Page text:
Which is the Best Franchise?

People interested in acquiring a franchise often ask the question “Which is the best franchise?”  There is no real answer to that question.  Certainly, there are a number of websites and publications that publish lists such as the Top 10 Home Based Franchises or the Top 10 Pet Franchises.  There is also the annual Entrepreneur Franchise 500®, which has been around for 30 years and lists what in their opinion are the top 500 franchises for the respective year.  How objective these lists are is based on the criteria used to select the best franchises and how that criterion is applied.  Just because a franchise is ranked as “The Fastest Growing Franchise” does not mean it is the most profitable franchise or that it is even financially viable.  In some cases the website or publication issuing the list may have ulterior motives such as advertising revenue.  In other words, is the franchisor paying for its ranking?

The real question that should be asked by a prospective franchisee is “Which is the best franchise for me?”  In assessing a franchise opportunity one size definitely does not fit all.   There are between 1,200 and 1,300 franchise companies operating approximately 76,000 franchised outlets in Canada.   So, at first glance there appears to be a huge number of franchises opportunities to choose from; however, those options can narrow down very quickly. 

Firstly, there is the affordability factor.  The initial investment required by a franchisee can vary from a few thousand dollars for a home-based franchise to millions of dollars for businesses such as restaurants, retail stores and hotels.  Obviously, there is no point in someone considering a franchise that is beyond his or her financial means.  This phase filters out a significant number of franchises. 

Secondly, there is the type of business.  For instance, some people would prefer to travel throughout a territory and would feel restricted being stuck behind a counter in a mall.  Some franchisors are better suited to women than men and vice versus. 

Another factor that eliminates some franchise opportunities from the list is the requirement of a specific aptitude or skill.  Not everyone has the ability or desire to run a technology type of business such as a computer store or IT support, or has a mechanical aptitude.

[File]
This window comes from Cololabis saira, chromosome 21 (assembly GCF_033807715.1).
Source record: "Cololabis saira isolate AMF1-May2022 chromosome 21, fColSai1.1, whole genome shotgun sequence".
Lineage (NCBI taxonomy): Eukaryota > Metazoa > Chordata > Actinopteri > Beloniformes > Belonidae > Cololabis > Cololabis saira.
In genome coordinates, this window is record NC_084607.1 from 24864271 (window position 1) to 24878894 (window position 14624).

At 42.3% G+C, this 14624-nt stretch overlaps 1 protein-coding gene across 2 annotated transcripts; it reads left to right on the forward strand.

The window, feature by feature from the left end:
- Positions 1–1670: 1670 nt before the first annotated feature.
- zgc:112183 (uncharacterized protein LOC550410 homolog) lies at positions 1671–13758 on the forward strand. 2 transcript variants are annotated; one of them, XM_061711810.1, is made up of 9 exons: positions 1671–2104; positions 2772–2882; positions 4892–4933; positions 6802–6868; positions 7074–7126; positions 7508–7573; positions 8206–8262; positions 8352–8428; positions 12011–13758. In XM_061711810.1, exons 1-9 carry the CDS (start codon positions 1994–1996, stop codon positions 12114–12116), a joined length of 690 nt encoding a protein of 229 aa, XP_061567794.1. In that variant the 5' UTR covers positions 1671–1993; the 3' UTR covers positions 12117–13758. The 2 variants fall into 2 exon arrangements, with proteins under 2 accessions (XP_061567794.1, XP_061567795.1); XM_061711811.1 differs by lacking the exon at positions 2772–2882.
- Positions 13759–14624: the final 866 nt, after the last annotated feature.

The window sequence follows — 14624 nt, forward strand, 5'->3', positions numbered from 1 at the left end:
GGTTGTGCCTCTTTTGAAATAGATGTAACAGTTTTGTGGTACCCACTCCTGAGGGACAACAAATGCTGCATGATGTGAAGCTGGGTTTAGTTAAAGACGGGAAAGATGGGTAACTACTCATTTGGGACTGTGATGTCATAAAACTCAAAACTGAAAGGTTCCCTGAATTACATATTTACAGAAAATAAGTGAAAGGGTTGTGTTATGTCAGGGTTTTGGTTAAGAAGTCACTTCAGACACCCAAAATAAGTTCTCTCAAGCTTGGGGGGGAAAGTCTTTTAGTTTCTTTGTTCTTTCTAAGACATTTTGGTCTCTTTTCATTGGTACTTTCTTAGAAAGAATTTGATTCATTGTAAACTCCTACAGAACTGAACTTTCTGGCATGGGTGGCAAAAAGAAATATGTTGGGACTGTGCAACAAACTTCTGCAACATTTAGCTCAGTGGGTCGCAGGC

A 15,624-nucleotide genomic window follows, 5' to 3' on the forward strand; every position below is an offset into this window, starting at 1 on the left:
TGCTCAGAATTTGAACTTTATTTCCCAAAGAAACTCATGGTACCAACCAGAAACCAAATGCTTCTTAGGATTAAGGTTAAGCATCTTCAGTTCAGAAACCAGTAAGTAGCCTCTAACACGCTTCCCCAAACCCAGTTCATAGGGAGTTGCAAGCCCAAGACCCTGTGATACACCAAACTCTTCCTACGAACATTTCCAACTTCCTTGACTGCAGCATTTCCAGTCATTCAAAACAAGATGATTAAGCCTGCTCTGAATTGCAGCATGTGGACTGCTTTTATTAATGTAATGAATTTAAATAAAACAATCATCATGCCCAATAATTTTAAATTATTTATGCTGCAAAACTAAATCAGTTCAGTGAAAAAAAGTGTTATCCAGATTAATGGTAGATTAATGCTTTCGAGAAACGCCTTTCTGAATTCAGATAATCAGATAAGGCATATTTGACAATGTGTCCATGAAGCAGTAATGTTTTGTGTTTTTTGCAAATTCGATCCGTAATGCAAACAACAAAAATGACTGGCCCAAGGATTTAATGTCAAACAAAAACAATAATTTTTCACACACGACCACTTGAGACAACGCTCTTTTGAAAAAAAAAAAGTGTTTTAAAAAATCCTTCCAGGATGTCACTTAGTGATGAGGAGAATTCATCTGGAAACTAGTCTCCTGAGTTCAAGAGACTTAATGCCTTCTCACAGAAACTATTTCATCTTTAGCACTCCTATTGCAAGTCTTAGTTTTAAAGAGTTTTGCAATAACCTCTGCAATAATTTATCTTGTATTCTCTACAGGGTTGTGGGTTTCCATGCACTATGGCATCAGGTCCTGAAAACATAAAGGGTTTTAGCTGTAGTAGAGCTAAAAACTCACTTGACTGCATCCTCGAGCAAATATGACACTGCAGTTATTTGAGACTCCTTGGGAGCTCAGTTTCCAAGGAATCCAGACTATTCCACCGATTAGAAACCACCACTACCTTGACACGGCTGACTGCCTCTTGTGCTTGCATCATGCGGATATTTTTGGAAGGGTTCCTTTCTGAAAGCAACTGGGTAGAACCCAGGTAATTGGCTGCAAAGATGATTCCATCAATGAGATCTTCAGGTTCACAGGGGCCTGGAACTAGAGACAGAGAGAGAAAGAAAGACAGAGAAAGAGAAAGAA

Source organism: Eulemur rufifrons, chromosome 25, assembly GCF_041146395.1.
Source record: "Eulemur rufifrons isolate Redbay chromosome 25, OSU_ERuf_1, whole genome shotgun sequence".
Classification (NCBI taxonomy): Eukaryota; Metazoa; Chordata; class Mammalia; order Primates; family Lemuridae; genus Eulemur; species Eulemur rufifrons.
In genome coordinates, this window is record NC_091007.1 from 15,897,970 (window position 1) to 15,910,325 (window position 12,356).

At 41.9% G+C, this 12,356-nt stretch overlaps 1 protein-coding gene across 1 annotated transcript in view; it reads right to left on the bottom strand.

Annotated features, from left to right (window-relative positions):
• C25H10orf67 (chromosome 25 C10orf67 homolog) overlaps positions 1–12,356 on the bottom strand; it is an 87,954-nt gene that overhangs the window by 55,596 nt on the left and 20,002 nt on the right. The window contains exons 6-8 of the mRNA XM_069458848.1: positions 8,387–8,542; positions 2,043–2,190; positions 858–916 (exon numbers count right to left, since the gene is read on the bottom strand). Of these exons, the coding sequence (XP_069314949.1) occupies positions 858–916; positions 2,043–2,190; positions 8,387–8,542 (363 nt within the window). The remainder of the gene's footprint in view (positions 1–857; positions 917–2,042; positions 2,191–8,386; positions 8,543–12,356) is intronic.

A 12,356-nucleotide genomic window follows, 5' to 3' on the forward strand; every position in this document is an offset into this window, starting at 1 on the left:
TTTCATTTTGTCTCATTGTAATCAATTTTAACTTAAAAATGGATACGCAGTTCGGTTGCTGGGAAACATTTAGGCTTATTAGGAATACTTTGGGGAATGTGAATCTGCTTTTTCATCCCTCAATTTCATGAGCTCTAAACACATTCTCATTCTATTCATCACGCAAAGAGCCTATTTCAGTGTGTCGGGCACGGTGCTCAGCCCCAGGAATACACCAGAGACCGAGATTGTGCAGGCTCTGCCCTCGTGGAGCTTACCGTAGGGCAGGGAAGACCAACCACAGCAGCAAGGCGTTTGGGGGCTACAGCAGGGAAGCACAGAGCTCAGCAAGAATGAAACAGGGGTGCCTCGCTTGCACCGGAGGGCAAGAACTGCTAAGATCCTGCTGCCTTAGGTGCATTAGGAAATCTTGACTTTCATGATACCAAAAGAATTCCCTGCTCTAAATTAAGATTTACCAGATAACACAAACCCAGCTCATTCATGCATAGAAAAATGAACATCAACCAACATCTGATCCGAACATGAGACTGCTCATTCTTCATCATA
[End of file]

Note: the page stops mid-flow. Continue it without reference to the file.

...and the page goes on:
Other factors to consider are the maturity of the franchise organization (some franchisees prefer to get in on the ground floor; whereas, others prefer to join a mature system), the reputation of the franchisor, and geographical penetration (if all the franchised outlets are in Ontario a franchisee may not wish to be the only unit in British Columbia).  There are also demographic considerations as some concepts may work in some areas of the country but not others.

Then there is availability.  A number of successful established franchisors might have a limited number of locations still available and hundreds of qualified applications on file.  Last but not least is the availability of suitable locations.  To the inexperienced eye there may appear to be numerous locations available for the franchise they are interested in; however, that is often an illusion, as the locations may not meet the franchisor’s site selection criteria in all respects.   A location may be too big and the landlord is not willing to demise the space to suit the franchisee.  Alternatively, it could be too small, have the wrong configuration, may not have sufficient exposure or parking, or inadequate ingress or egress.  At times the rent may be too high for the franchisee to make a profit, or the landlord could insist on personal guarantees that the franchisee is unwilling to provide.  There may also be restrictive covenants restricting certain types of businesses from the development e.g. there could be a coffee store already operating in the development and the landlord has a restrictive covenant on any other business selling premium coffee drinks.